I've been making a few video recordings of my bicycle rides and playing around with FFMPEG for video processing. I've been wanting to use it to make kaleidoscopic effects but the syntax of the filter chains had so far eluded me. I decided it was time to try and understand the syntax rather than blindly experimenting in frustration.
For some reason I'm somewhat taken by mirroring effects on videos - probably a symptom of my inexperience with video. One of the ideas I wanted to try was to mirror the top two thirds of the left hand side of a video, and the bottom third of the right hand side. The FFMPEG documentation for filtering looks a bit intimidating at first, but with a little effort is not quite as bad as it looks.
On my way to mirroring the LHS of the top 2/3rds of a video, and the RHS of the bottom third, after a few stabs in the near-dark, I decided to simplify the task at hand to slicing the bottom third of the video off and recombining it - if I could not tell any slicing had taken place then all was well. The command below horizontally flips the bottom third however as evidence of the processing that has taken place.
ffplay -i test.mov \ -vf "split [tmp1][tmp2]; \ [tmp1] crop=iw:(ih/3)*2:0:0, pad=0:ih+ih/2 [top]; \ [tmp2] crop=iw:ih/3:0:(ih/3)*2, hflip [bottom]; \ [top][bottom] overlay=0:(H/3)*2"
The split command creates two streams from the single video source naming them [tmp1] and [tmp2]. A stream must have one destination, it cannot have no destination nor more than one destination, hence the split command. [tmp1] is then cropped, using the crop command in the form of crop=width:height:top-left-x:top-left-y. The variable iw means input-width of [tmp1], ih is input height. Padding is then added to the cropped frames so they have the same vertical dimension as the uncropped source. The resulting stream is then named [top]. [tmp2] is then also cropped and then horizontally flipped and the result named [bottom]. Lastly, [bottom] is overlaid onto the bottom third of [top] - this is why the padding was added to [top] - so there was somewhere to overlay [bottom] onto. The overlay command does not use the same naming convention for input dimensions. Here, H is input height, and it is the height of the first input [top].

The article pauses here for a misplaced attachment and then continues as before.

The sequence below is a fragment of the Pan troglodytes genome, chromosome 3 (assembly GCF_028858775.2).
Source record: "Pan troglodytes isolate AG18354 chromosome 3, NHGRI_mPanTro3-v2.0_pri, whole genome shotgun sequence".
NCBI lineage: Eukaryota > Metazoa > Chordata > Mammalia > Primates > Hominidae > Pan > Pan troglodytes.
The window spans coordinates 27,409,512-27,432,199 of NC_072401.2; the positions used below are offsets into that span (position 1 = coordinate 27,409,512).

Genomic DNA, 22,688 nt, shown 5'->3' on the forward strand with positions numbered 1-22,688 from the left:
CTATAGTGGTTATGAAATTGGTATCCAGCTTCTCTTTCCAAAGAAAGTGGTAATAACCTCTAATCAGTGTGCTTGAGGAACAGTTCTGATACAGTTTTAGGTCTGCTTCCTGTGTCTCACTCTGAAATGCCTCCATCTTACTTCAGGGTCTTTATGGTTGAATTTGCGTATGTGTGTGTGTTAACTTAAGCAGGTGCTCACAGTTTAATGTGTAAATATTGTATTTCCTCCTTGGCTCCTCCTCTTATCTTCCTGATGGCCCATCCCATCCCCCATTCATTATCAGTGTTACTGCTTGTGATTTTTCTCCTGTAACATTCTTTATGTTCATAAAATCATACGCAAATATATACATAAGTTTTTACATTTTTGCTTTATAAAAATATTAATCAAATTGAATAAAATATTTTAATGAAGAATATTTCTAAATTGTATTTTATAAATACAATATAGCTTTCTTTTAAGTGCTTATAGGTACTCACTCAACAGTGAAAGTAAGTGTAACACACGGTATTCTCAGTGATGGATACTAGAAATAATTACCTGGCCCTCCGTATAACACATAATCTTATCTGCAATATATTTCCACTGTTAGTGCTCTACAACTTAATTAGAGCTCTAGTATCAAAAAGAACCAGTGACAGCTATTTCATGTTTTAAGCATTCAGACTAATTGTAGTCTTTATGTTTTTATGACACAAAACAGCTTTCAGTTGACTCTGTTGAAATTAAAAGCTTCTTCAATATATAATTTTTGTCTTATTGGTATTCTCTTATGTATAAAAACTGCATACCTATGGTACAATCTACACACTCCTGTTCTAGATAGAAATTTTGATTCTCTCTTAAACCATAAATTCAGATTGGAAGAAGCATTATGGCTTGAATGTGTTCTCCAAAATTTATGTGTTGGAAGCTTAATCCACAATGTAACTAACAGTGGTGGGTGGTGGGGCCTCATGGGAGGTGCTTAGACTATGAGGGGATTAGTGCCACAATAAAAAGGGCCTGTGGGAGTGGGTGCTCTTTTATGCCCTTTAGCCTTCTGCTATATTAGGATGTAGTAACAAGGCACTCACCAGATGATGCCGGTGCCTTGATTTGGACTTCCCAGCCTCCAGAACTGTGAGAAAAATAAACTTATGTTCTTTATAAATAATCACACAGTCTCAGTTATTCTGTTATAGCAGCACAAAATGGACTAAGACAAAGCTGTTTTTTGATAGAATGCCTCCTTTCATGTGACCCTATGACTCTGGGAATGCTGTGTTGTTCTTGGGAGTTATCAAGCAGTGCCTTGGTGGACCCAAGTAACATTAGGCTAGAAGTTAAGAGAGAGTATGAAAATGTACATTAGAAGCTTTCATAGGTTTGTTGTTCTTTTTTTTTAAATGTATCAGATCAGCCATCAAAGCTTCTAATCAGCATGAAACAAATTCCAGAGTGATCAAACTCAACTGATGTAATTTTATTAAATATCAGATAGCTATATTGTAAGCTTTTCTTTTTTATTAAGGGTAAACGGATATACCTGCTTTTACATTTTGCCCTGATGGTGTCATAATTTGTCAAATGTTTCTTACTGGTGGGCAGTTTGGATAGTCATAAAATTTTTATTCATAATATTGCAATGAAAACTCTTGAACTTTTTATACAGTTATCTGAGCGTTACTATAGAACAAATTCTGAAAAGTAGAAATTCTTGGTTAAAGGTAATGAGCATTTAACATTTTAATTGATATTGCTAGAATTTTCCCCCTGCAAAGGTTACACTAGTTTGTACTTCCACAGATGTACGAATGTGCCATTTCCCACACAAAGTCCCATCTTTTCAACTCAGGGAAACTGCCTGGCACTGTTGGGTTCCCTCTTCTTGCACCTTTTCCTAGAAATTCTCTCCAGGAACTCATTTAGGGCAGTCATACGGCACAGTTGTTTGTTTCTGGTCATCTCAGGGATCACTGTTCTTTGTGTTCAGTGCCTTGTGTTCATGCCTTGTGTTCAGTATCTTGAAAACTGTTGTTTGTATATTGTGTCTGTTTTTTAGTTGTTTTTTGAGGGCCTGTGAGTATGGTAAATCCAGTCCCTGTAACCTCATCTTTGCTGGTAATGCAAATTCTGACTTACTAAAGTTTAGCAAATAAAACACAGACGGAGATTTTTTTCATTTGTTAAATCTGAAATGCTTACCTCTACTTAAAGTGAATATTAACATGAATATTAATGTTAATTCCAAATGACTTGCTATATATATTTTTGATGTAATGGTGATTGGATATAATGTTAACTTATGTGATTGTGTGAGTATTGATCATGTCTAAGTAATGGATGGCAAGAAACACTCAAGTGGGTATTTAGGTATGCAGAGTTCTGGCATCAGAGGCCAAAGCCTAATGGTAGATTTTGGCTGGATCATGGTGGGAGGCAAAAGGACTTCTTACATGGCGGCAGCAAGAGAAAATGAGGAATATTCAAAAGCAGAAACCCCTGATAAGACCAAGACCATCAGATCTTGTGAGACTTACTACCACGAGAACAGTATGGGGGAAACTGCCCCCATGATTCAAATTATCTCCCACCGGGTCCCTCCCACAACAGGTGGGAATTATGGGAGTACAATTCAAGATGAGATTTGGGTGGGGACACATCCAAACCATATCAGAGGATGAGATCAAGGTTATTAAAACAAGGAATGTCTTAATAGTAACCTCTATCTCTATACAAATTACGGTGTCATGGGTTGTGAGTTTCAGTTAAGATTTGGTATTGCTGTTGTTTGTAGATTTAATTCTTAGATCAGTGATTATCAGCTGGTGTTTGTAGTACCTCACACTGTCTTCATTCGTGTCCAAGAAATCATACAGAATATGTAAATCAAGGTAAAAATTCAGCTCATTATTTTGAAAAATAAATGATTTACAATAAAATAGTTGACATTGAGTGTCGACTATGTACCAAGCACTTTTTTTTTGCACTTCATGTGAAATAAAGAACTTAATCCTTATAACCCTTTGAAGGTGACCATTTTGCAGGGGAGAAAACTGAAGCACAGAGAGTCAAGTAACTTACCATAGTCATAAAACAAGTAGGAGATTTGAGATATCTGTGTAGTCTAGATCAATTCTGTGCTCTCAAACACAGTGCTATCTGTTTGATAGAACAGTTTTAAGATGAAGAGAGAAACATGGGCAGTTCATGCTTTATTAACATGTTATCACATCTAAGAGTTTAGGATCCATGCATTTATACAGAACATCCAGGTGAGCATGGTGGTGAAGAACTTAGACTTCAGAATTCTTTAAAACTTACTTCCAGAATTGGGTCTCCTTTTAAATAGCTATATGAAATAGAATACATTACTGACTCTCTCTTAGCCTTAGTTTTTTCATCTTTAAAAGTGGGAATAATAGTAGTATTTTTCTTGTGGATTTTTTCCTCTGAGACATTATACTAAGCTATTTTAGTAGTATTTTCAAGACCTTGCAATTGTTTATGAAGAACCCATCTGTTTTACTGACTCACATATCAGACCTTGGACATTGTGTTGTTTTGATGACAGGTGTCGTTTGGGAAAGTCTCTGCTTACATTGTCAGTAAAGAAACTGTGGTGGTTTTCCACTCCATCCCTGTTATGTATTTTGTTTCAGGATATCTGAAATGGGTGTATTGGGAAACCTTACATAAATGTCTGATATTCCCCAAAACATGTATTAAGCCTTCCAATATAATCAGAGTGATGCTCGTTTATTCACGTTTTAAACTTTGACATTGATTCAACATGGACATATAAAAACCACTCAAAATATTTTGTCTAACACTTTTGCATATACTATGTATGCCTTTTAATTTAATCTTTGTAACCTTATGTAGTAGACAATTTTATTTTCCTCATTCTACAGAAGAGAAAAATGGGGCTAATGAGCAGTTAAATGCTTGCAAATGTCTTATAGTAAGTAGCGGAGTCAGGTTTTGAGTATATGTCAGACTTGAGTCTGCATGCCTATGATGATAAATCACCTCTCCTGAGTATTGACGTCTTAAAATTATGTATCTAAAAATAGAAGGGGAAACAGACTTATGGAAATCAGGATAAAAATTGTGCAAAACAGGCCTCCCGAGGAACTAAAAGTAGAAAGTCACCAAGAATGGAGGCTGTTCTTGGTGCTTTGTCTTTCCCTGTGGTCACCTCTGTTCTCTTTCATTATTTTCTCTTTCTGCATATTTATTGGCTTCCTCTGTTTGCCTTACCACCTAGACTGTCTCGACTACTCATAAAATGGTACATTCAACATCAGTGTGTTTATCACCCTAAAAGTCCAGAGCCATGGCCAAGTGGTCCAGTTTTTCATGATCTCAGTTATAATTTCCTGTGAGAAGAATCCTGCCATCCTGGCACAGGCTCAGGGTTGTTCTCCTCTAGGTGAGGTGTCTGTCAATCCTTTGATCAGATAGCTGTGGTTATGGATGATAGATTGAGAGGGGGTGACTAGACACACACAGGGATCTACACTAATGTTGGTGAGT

Once I was satisfied I had the slicing and placement correct I moved onto mirroring the left half of the top, and the right half of the bottom. The command to do that is below. For my own benefit I've ignored the fact that there are shorter ways of writing these commands. You may have also noticed I'm using the ffplay command and not ffmpeg, that was so I could see immediately what effect the processing was having and processing was not intensive enough to be too slow to be performed during playback.
ffplay -i test.mov \ -vf "split [tmp1][tmp2]; \ [tmp1] crop=iw:(ih/3)*2:0:0, pad=0:ih+ih/2 [top]; \ [tmp2] crop=iw:ih/3:0:(ih/3)*2 [bottom]; \ \ [top] split [tl][tmp3]; \ [tmp3] crop=iw/2:ih:0:0, pad=iw*2:ih:iw:0, hflip [tr]; \ [tl][tr] overlay=W/2 [mirrortop]; \ \ [bottom] hflip, split [bl][tmp4]; \ [tmp4] crop=iw/2:ih:0:0, pad=iw*2:ih:iw:0, hflip [br]; \ [bl][br] overlay=W/2 [mirrorbottom]; \ \ [mirrortop][mirrorbottom] overlay=0:(H/3)*2"